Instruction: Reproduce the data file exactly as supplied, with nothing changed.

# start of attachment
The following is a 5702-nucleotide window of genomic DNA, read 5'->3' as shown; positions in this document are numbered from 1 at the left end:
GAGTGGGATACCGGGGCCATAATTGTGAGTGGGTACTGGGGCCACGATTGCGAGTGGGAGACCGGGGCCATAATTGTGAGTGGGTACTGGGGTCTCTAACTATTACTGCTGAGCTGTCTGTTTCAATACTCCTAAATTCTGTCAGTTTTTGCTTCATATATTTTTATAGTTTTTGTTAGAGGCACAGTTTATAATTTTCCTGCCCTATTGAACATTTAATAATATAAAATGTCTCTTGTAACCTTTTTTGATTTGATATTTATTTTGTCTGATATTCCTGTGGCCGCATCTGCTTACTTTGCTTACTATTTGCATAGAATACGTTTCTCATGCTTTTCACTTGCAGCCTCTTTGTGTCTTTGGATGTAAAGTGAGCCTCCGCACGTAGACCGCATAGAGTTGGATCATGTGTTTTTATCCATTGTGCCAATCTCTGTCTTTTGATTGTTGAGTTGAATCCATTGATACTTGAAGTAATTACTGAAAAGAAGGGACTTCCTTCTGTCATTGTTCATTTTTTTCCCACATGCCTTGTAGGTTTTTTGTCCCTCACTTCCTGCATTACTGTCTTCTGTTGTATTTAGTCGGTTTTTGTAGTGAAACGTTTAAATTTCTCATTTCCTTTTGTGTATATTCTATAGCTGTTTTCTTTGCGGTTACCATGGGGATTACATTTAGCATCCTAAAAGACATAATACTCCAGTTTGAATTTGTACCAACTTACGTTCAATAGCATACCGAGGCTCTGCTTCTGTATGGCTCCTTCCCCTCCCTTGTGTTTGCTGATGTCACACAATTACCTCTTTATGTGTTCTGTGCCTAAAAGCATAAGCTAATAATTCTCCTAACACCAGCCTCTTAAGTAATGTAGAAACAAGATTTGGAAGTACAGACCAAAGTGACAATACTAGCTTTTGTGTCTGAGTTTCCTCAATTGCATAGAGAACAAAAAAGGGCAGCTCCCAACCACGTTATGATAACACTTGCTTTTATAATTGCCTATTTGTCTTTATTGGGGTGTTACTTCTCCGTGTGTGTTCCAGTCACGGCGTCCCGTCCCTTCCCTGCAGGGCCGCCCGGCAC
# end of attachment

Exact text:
The following is a 5702-nucleotide window of genomic DNA, read 5'->3' as shown; positions in this document are numbered from 1 at the left end:
GAGTGGGATACCGGGGCCATAATTGTGAGTGGGTACTGGGGCCACGATTGCGAGTGGGAGACCGGGGCCATAATTGTGAGTGGGTACTGGGGTCTCTAACTATTACTGCTGAGCTGTCTGTTTCAATACTCCTAAATTCTGTCAGTTTTTGCTTCATATATTTTTATAGTTTTTGTTAGAGGCACAGTTTATAATTTTCCTGCCCTATTGAACATTTAATAATATAAAATGTCTCTTGTAACCTTTTTTGATTTGATATTTATTTTGTCTGATATTCCTGTGGCCGCATCTGCTTACTTTGCTTACTATTTGCATAGAATACGTTTCTCATGCTTTTCACTTGCAGCCTCTTTGTGTCTTTGGATGTAAAGTGAGCCTCCGCACGTAGACCGCATAGAGTTGGATCATGTGTTTTTATCCATTGTGCCAATCTCTGTCTTTTGATTGTTGAGTTGAATCCATTGATACTTGAAGTAATTACTGAAAAGAAGGGACTTCCTTCTGTCATTGTTCATTTTTTTCCCACATGCCTTGTAGGTTTTTTGTCCCTCACTTCCTGCATTACTGTCTTCTGTTGTATTTAGTCGGTTTTTGTAGTGAAACGTTTAAATTTCTCATTTCCTTTTGTGTATATTCTATAGCTGTTTTCTTTGCGGTTACCATGGGGATTACATTTAGCATCCTAAAAGACATAATACTCCAGTTTGAATTTGTACCAACTTACGTTCAATAGCATACCGAGGCTCTGCTTCTGTATGGCTCCTTCCCCTCCCTTGTGTTTGCTGATGTCACACAATTACCTCTTTATGTGTTCTGTGCCTAAAAGCATAAGCTAATAATTCTCCTAACACCAGCCTCTTAAGTAATGTAGAAACAAGATTTGGAAGTACAGACCAAAGTGACAATACTAGCTTTTGTGTCTGAGTTTCCTCAATTGCATAGAGAACAAAAAAGGGCAGCTCCCAACCACGTTATGATAACACTTGCTTTTATAATTGCCTATTTGTCTTTATTGGGGTGTTACTTCTCCGTGTGTGTTCCAGTCACGGCGTCCCGTCCCTTCCCTGCAGGGCCGCCCGGCAC